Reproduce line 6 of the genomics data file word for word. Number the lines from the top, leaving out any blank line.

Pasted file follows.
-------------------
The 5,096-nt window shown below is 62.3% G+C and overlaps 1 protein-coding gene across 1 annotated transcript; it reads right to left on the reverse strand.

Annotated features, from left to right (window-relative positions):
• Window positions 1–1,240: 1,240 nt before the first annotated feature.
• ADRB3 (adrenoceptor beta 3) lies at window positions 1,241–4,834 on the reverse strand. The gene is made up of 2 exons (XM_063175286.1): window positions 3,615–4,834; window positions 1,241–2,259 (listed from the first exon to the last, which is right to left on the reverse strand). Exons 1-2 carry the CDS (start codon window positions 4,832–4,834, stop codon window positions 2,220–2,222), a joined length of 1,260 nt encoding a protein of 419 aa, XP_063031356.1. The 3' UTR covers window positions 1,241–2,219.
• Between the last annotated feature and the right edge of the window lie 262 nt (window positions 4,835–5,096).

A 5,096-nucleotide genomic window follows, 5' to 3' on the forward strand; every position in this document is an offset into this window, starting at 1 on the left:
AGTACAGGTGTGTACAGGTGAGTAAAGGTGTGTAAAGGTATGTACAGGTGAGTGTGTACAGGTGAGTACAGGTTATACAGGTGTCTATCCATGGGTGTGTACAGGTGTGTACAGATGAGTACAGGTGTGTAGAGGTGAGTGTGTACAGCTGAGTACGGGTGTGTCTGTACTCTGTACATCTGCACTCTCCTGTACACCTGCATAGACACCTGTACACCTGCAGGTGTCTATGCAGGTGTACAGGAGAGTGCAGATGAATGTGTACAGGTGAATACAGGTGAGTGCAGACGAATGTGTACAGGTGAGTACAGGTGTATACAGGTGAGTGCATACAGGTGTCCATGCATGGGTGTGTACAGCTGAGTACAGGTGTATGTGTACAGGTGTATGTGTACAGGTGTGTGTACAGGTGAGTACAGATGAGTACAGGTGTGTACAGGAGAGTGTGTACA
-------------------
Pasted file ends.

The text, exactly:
A 5,096-nucleotide genomic window follows, 5' to 3' on the forward strand; every position in this document is an offset into this window, starting at 1 on the left: